Speaker_-_Dr__James_Thomas: Most asymptomatic patients can afford to wait on surgery, but if there is atrial fibrillation, elevated pulmonary pressures or any signs of left ventricular dysfunction, surgery should be undertaken sooner rather than later. We have found that quantitative echocardiography before and after exercise is one of the best ways to make decisions about timing of surgery.

Understand that even severe regurgitation can have degrees of severity and it is important to quantitate how severe the regurgitation it is and what impact it is having on your heart. We would be delighted to arrange this for you at the Cleveland Clinic.

bigemm: can you tell me what + 2 mitral valve regurgitation is?

Speaker_-_Dr__James_Thomas: Cardiologists generally grade regurgitation on a 4 point scale. 2+ means that this would be in the moderate range of regurgitation. It is also possible to quantify the size of the regurgitant orifice in the valve (the "hole") and this is often more helpful than the qualitative 1 - 4+ grading.

mruhana: My mom is 78 and has had 2 mitral valve replacements. One of the first in the country at age 42. The valve is leaking and current cardiologist will not replace due to scar tissue. Her arteries are as clean as bellows and she is otherwise healthy. What do you suggest?

Speaker_-_Dr__James_Thomas: We would be happy to offer a second opinion to your mom. We have certainly operated on situations like you have described and I am confident that we can find a way to get into the heart to replace the valve, even if scar tissue limits some of the approaches. Please call to arrange follow up.

Flower: Thank you for your reply re: congenital MV repair. I do have a cleft anterior mitral leaflet, and "aberrant chordae." Is there no way to fix these? Why?

Speaker_-_Dr__James_Thomas: It is all in the details of the chordal attachments. Many times these can be repaired, but I had a patient a few months ago in whom there were so many abnormal attachments that a successful repair would have been impossible and replacement was the better option. Yours may well be repairable, but I would need to look at an echocardiogram to have a better idea.

smithvolt3: I have had my Mitral valve repaired twice and my Aortic valve replaced in 2004. What is the life expectancy normally on this time of heart repair? They were done by Dr. Cosgrove at CCF.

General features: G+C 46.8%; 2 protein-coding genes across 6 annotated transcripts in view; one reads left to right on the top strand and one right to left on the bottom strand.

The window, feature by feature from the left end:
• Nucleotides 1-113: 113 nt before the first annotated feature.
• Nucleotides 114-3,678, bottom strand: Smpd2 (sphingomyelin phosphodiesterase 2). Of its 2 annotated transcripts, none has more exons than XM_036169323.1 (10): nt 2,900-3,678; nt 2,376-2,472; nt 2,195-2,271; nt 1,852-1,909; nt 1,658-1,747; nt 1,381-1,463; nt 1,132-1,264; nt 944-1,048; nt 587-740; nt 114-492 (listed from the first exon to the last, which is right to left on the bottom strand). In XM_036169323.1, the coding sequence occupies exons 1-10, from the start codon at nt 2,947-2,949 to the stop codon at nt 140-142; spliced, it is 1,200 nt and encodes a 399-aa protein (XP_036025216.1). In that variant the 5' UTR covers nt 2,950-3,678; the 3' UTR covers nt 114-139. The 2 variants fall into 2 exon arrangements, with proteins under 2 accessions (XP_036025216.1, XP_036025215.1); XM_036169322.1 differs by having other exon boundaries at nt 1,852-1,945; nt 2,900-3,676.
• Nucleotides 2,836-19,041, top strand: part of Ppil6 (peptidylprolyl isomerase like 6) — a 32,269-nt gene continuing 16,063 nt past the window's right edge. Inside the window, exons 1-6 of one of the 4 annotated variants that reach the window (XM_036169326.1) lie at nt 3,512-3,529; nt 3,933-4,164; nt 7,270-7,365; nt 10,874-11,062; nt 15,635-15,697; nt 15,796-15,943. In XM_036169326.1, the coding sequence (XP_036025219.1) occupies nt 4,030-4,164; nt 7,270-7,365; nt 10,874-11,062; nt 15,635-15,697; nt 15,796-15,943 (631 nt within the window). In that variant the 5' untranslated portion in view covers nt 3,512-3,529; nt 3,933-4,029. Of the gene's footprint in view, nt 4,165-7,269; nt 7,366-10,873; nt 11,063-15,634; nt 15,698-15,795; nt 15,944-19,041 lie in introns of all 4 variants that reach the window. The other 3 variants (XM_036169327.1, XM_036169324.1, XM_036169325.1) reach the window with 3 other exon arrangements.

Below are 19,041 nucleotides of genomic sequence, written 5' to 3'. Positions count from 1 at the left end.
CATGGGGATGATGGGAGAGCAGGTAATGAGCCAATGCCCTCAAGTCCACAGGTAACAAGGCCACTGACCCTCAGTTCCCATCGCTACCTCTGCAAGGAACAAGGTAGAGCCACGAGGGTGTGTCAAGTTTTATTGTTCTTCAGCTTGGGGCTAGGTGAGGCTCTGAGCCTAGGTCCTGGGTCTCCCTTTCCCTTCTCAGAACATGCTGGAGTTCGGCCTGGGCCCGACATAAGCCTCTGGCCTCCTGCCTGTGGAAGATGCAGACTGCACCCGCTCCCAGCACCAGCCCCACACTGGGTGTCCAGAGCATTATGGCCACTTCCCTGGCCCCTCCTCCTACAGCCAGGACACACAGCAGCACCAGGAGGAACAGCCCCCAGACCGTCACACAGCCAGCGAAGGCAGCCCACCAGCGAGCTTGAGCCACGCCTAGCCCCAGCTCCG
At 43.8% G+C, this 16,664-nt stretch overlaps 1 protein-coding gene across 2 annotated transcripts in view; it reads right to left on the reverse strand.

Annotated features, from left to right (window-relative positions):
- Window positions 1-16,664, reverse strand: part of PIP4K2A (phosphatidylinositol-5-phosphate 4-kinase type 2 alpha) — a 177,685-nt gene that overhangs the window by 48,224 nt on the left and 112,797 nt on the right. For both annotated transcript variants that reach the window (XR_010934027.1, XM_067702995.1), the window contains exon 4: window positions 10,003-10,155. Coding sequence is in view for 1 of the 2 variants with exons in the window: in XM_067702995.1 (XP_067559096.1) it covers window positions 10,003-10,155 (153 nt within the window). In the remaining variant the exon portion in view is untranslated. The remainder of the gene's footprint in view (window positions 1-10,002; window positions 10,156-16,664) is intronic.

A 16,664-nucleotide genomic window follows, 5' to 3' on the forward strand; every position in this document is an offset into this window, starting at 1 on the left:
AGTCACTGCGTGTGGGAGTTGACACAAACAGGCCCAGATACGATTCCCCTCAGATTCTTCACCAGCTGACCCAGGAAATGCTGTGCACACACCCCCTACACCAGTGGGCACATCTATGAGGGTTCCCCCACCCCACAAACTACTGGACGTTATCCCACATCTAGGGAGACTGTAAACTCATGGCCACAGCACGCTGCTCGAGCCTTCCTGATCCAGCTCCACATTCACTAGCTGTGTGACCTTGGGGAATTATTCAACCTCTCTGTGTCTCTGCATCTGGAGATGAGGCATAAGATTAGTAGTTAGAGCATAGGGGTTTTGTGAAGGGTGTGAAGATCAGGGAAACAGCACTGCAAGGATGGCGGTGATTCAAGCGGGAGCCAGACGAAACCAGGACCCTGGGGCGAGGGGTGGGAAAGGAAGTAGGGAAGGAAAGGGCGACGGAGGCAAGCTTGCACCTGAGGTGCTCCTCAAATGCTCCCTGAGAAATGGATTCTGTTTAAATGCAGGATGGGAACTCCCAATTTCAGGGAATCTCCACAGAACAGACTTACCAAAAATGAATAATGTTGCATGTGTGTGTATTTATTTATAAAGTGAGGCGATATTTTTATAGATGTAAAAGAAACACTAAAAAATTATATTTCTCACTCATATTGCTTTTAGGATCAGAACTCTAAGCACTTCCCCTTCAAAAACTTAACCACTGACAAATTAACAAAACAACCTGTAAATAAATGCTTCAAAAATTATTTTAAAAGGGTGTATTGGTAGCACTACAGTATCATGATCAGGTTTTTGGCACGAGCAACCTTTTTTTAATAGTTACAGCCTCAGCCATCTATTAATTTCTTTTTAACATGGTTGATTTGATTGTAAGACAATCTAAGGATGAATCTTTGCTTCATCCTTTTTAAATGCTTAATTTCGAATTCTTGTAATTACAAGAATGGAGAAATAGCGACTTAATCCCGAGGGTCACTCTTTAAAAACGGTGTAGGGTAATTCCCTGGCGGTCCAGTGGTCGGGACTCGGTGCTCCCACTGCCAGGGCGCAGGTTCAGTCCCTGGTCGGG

Speaker_-_Dr__James_Thomas: There are some details missing from your question, such as your age, and the type of aortic valve you had placed. Typically the bioprosthetic valves will last between 10-15 years, whereas the mechanical valves may last a lifetime if they don’t have complications such as blood clots or infection.In general, mitral valve repairs are quite long-lasting, although the fact that you had to have yours redone would certainly indicate that the tissue may be fragile enough that a redo repair or replacement would be required at some time.

The key to really answering your question is a comprehensive physical exam and quantitative echocardiogram, perhaps before and after exercise. If you would like, we would be delighted to arrange a visit for you in the Valve Center at the Cleveland Clinic Heart and Vascular Institute.


Speaker_-_Dr__James_Thomas: In the absence of significant mitral regurgitation, mitral valve prolapse generally does not cause a great deal of problems for the patient. You have already discovered that excessive intake of caffeine and decongestants can lead to palpitations, so I would urge you to avoid these. The need for chemotherapy and radiation is unlikely to directly impact the mitral valve prolapse, at least in the short run. Certain types of chemotherapy can cause a reduction in the pumping ability of the heart, and your doctors will likely obtain echocardiograms to assess your heart function as you go through chemo. Radiation that directly intersects the heart can produce scarring and fibrosis several decades down the road, but radiation therapists are much more aware of this now than they were in the past so they usually can block off the heart from receiving significant doses of radiation. The best way to assess your mitral valve disease would be with a quantitative echocardiogram, likely before and after exercise and we would be delighted to arrange this at Cleveland Clinic if you would like to have that done.